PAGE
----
Leveraging OneNote: Working with a Distributed Team
Working with a distributed team is typical for many teams today. Finding the right tools which assist collaboration and are not too cumbersome can be a serious pain point. If your company uses Office 365, then OneNote should be a core tool for every team whether it is distributed or not.
Teams need more than chat, email, voice, or video calls to communicate effectively. Tools like Outlook, Teams, and Skype for Business are all essential for getting work done at many businesses but they are only part of the equation. Building a library of lessons learned, customer information, product history, and more, all happen outside normal channels of communication. This information could be stored in Excel or Word documents but the best place for it would be organized and curated in OneNote.
OneNote can be a source of information for teams to build on their history, make improvements, and save success or failure stories to learn for the future. OneNote delivers a flexible canvas for text, files, images, inking, audio, and video that the whole team can access and use. OneNote’s search is incredibly powerful and linking between notes easily makes information discovery easy and fast.
Emails and chats are organized by time but OneNote is organized by you. There is no single method for organizing notebooks. Make the tool fit your business model instead of the other way around. Notebooks can be stored on SharePoint making them accessible to your global team. When you make a discovery that you want to share with coworkers current or future, just add it to your OneNote.
When organized well, a OneNote notebook can become a tool to reduce retraining, while making your team more knowledgeable. Use OneNote like an intra-company wiki where anyone can improve the knowledge for everyone. The wiki paradigm is proven and an effective way for information to be organized and relearned.
Information Processing Systems
For many teams, processing jobs, tickets, requests, etc. becomes a tedious process. OneNote can be used to organize the flow of a project from start to finish. Team members can instantly understand what needs to be done, where to find work, and how to express that progress is being made. Using OneNote like a Kanban board works well and keeps information together in one location.
Keeping everyone in sync becomes almost impossible when a team spans more than one location. By building a hub on OneNote, your team can refocus and stay up to date.
With a clear Kanban system in place, progress gets communicated naturally to all the interested parties. Now account managers can stay updated as to the status of other departments without adding to the email or chat noise. Communicating straight on the OneNote keeps everyone on the same page and reduces miscommunications and re-communications.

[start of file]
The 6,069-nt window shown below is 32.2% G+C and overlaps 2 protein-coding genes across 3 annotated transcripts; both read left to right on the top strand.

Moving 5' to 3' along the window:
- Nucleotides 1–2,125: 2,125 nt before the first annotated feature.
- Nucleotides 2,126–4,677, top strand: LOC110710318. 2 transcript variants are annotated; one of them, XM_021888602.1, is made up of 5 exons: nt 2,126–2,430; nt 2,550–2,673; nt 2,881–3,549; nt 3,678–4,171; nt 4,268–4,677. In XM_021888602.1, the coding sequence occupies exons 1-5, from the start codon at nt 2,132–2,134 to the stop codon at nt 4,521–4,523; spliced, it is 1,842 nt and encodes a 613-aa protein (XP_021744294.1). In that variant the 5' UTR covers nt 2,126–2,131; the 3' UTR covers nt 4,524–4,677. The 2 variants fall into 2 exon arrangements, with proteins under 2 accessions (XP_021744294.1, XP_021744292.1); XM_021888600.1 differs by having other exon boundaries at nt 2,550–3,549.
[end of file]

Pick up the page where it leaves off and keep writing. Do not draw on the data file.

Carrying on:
The Digital Whiteboard
Replacing standard meeting room equipment with digital alternatives has been a trend for decades. Recently Microsoft and Google have been trying to replace the whiteboard with a digital alternative. While the Jamboard and the Surface Hub seem like cool products, they do not really acknowledge the reality that many meetings occur with everyone sitting at their desk. This means that a big digital whiteboard does not help. OneNote, on the other hand, works perfectly in this situation.
Usually, the whiteboard is used to take meeting notes during a meeting and then distributes notes to all the interested parties. In the modern world, we can do better with OneNote. Everyone at the meeting can have access to the notes before and after. Meeting preparation and notes archival become managed by OneNote. If you are working with a customer or supplier who does not have access to your SharePoint, OneNote makes it easy to send a static copy via email.
A big selling point of the digital whiteboard is the ability to work with more than text. As you may know, OneNote is an infinite digital canvas that works with any range of content types. OneNote can be used as a whiteboard with digital ink, shape recognition, and intelligent text searching capabilities. When meeting attendees are each on modern touch and pen-enabled PCs, OneNote becomes a distributed whiteboard where anyone can add content, view, and edit.
Bringing it All Together
OneNote’s power comes from its flexibility. It can be used in different ways for different scenarios. How one person uses it on one computer will be different than how a global team uses it to track their shared work. If you have not taken a hard look at how OneNote can fill in the IT gaps at your company, you should.